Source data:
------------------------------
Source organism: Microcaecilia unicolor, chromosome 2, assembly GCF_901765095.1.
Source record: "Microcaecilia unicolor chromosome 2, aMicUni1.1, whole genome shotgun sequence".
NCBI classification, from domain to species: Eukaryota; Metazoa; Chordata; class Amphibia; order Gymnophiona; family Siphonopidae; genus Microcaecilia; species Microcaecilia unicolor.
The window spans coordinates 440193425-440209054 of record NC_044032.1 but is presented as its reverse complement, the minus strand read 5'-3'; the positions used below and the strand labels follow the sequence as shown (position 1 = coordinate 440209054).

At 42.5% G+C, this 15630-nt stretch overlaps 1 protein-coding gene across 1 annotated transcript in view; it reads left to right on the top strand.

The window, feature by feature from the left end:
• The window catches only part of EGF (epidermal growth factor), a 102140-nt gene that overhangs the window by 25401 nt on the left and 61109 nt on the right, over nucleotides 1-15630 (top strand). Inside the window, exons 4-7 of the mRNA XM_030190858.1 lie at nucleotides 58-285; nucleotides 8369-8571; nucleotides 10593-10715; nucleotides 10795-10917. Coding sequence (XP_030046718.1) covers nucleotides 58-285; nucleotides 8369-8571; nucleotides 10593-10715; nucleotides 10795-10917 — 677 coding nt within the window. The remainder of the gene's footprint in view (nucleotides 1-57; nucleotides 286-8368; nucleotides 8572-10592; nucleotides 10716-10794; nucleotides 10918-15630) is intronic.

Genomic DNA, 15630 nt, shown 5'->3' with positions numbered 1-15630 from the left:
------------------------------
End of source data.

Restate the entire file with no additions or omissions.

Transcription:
Source organism: Microcaecilia unicolor, chromosome 2, assembly GCF_901765095.1.
Source record: "Microcaecilia unicolor chromosome 2, aMicUni1.1, whole genome shotgun sequence".
NCBI classification, from domain to species: Eukaryota; Metazoa; Chordata; class Amphibia; order Gymnophiona; family Siphonopidae; genus Microcaecilia; species Microcaecilia unicolor.
The window spans coordinates 440193425-440209054 of record NC_044032.1 but is presented as its reverse complement, the minus strand read 5'-3'; the positions used below and the strand labels follow the sequence as shown (position 1 = coordinate 440209054).

At 42.5% G+C, this 15630-nt stretch overlaps 1 protein-coding gene across 1 annotated transcript in view; it reads left to right on the top strand.

The window, feature by feature from the left end:
• The window catches only part of EGF (epidermal growth factor), a 102140-nt gene that overhangs the window by 25401 nt on the left and 61109 nt on the right, over nucleotides 1-15630 (top strand). Inside the window, exons 4-7 of the mRNA XM_030190858.1 lie at nucleotides 58-285; nucleotides 8369-8571; nucleotides 10593-10715; nucleotides 10795-10917. Coding sequence (XP_030046718.1) covers nucleotides 58-285; nucleotides 8369-8571; nucleotides 10593-10715; nucleotides 10795-10917 — 677 coding nt within the window. The remainder of the gene's footprint in view (nucleotides 1-57; nucleotides 286-8368; nucleotides 8572-10592; nucleotides 10716-10794; nucleotides 10918-15630) is intronic.

Genomic DNA, 15630 nt, shown 5'->3' with positions numbered 1-15630 from the left: